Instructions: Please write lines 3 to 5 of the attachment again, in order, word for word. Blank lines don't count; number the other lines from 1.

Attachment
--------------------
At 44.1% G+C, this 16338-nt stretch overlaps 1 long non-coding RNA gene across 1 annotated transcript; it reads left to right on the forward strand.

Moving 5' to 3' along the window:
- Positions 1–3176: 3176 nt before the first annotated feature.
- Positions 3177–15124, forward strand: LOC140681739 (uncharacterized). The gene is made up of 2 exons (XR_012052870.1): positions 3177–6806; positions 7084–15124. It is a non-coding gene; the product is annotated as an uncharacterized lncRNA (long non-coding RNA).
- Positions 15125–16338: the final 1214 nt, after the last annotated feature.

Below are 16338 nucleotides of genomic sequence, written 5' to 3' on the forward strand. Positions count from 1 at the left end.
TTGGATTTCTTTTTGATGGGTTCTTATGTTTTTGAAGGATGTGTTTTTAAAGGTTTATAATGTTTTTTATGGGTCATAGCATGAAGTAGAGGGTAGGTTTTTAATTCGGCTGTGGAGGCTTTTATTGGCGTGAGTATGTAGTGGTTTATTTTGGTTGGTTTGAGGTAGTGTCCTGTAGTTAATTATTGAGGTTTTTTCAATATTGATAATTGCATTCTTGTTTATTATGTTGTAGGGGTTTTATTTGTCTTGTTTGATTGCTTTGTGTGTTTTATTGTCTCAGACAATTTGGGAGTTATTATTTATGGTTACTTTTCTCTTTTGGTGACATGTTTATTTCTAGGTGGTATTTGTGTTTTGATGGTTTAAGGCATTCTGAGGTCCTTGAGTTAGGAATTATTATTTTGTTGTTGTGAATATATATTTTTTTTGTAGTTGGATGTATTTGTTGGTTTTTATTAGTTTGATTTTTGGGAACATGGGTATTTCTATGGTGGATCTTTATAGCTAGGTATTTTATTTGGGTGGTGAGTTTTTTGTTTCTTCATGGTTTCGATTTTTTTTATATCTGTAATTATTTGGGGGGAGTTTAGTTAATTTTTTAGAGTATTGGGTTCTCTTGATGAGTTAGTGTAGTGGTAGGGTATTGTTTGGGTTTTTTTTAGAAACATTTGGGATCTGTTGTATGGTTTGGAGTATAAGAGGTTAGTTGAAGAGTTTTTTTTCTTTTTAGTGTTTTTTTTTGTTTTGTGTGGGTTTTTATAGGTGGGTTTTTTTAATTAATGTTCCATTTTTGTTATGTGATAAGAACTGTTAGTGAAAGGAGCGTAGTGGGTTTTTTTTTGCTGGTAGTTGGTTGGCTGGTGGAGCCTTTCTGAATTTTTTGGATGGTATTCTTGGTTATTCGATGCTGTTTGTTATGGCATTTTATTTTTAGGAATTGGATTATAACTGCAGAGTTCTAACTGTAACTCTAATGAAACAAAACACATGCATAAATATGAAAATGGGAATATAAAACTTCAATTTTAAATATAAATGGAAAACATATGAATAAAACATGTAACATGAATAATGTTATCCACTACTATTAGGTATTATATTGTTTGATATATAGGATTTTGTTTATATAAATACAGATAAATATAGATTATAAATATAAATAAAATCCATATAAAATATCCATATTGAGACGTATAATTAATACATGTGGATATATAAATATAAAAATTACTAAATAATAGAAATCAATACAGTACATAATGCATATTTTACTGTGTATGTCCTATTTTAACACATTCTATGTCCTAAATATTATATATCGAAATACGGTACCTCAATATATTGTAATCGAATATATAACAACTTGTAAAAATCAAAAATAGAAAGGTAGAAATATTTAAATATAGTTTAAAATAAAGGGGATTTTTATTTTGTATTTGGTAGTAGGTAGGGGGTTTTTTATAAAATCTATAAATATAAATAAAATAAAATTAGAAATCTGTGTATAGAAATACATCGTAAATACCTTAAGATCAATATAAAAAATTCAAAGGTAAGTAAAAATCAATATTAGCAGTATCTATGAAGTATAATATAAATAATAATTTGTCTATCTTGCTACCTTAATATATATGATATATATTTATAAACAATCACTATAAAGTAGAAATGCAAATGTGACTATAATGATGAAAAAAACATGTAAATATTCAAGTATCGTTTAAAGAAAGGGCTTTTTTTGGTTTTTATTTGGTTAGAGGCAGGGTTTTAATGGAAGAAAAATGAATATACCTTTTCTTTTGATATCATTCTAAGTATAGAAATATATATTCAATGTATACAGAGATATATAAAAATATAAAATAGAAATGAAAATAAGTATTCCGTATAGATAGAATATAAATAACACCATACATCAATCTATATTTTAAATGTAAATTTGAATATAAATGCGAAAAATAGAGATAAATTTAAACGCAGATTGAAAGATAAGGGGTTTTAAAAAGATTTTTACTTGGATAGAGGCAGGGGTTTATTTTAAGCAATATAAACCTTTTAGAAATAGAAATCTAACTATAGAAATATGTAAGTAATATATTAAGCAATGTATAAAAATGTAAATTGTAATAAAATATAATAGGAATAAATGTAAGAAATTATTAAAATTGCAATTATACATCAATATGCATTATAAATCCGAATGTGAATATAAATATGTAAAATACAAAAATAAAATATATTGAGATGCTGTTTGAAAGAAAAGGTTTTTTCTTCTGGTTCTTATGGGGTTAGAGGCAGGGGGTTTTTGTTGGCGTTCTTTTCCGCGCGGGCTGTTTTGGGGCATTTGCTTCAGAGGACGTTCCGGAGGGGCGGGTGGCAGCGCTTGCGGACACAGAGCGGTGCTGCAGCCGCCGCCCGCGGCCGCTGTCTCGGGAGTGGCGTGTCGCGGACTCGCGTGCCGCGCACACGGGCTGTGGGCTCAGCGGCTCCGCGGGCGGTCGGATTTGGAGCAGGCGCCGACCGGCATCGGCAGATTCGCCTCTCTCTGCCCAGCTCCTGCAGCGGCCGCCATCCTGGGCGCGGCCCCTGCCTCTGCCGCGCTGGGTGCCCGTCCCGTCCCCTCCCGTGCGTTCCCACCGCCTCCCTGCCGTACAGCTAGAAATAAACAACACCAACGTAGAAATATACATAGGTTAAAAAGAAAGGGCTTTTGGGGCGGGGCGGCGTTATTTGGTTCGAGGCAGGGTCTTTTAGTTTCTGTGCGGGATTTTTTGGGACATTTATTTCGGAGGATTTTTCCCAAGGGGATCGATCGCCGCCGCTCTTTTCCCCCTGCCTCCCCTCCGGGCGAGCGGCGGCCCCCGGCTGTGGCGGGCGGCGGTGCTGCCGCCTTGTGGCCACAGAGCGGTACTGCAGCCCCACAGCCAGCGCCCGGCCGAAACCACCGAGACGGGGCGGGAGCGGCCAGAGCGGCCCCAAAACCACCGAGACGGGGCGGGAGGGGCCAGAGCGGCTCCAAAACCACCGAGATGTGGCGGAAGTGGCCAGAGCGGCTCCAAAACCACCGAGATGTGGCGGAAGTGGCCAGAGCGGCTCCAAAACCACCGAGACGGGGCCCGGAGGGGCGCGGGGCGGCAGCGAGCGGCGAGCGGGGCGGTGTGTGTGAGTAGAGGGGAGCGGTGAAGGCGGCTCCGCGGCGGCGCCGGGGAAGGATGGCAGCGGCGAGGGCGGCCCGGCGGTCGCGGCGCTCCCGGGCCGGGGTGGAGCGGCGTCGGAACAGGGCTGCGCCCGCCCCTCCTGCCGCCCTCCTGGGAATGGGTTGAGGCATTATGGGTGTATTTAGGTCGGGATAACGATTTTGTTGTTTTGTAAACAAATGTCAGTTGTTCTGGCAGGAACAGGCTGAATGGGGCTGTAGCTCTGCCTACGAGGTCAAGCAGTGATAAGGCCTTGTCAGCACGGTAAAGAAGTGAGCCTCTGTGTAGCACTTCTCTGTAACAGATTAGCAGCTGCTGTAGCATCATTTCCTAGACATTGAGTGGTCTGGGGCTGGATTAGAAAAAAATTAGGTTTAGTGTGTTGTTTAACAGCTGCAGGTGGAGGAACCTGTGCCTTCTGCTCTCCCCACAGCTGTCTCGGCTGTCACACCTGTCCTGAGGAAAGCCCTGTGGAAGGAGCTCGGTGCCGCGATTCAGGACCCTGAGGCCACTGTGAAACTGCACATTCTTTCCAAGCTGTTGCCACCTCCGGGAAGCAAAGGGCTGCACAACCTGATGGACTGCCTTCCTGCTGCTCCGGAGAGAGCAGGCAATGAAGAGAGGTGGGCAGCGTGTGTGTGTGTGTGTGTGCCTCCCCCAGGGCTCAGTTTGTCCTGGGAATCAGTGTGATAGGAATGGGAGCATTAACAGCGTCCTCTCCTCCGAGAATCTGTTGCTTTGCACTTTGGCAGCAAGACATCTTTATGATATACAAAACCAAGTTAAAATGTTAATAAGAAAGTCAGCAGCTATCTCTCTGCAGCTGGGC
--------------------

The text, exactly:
- Positions 1–3176: 3176 nt before the first annotated feature.
- Positions 3177–15124, forward strand: LOC140681739 (uncharacterized). The gene is made up of 2 exons (XR_012052870.1): positions 3177–6806; positions 7084–15124. It is a non-coding gene; the product is annotated as an uncharacterized lncRNA (long non-coding RNA).
- Positions 15125–16338: the final 1214 nt, after the last annotated feature.